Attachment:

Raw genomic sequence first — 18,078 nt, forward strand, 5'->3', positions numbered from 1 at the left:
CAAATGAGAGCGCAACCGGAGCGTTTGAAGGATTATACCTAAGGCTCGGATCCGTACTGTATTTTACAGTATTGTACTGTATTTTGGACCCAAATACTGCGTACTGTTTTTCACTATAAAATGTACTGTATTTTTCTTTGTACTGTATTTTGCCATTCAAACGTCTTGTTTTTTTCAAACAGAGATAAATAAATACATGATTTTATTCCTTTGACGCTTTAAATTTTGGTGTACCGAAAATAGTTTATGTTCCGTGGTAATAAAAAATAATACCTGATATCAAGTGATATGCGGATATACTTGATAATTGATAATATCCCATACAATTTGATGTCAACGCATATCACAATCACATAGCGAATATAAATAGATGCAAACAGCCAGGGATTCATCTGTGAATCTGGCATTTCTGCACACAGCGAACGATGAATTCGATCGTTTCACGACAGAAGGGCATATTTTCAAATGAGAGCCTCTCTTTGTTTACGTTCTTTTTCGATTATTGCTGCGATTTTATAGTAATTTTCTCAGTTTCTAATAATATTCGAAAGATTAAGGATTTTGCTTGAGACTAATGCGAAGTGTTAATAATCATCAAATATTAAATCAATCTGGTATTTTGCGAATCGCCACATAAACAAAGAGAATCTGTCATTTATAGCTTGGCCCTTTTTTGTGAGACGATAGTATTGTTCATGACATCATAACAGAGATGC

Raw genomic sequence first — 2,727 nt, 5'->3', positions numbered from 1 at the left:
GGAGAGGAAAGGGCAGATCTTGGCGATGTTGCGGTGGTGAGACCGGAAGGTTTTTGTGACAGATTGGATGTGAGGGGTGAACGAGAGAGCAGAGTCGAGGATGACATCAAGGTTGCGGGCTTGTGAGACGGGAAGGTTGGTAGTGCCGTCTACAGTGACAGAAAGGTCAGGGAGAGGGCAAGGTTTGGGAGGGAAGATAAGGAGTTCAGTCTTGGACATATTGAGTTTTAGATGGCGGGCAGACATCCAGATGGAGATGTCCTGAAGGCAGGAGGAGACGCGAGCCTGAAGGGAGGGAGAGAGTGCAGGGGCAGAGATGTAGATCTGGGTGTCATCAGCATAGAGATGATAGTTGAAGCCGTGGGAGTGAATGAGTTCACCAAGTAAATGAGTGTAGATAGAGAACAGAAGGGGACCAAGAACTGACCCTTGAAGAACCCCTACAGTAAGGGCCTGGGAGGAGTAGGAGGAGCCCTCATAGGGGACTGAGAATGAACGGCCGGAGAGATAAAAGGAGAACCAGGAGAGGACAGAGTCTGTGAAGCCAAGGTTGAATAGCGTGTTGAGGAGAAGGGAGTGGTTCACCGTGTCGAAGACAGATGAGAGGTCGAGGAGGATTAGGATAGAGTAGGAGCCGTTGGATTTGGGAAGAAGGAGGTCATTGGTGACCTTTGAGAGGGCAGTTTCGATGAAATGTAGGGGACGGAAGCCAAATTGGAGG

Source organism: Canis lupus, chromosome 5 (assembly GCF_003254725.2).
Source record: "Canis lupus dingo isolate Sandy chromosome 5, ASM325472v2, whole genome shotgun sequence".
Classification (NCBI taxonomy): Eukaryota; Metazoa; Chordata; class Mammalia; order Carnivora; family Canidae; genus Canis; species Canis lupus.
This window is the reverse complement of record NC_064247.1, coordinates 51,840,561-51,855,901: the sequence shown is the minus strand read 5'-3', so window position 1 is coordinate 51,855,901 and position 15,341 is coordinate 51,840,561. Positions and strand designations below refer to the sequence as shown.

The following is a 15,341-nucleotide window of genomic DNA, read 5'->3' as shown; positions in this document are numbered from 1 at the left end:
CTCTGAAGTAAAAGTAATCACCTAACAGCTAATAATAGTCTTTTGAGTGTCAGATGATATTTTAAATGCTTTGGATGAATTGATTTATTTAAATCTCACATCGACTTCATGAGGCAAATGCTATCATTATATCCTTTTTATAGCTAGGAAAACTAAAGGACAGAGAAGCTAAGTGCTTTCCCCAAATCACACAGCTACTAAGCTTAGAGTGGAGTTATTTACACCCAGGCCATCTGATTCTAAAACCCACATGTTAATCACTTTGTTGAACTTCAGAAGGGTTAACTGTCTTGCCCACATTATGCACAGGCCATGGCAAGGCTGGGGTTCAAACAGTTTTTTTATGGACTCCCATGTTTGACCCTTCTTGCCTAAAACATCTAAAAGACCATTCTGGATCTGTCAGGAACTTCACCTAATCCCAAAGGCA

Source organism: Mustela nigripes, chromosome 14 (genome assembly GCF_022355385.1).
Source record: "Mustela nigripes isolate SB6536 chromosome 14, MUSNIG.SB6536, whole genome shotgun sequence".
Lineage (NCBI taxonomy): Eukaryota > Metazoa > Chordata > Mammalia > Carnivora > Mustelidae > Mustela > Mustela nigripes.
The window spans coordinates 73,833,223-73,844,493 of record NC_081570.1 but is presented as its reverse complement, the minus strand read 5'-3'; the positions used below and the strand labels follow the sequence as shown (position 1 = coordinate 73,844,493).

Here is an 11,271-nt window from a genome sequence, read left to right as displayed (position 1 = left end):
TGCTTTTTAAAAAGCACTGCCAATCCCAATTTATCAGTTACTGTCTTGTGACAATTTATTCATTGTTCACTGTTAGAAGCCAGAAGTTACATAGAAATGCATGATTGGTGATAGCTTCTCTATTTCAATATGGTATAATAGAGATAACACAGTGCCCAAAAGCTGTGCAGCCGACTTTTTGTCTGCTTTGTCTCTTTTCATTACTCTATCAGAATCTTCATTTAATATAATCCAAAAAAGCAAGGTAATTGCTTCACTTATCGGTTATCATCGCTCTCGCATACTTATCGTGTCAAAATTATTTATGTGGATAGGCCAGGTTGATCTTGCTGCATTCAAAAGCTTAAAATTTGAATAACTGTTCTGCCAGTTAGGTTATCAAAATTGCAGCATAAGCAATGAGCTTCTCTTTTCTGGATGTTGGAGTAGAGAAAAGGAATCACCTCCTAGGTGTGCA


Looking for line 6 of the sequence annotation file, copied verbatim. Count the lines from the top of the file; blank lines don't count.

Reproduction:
Source record: "Canis lupus dingo isolate Sandy chromosome 5, ASM325472v2, whole genome shotgun sequence".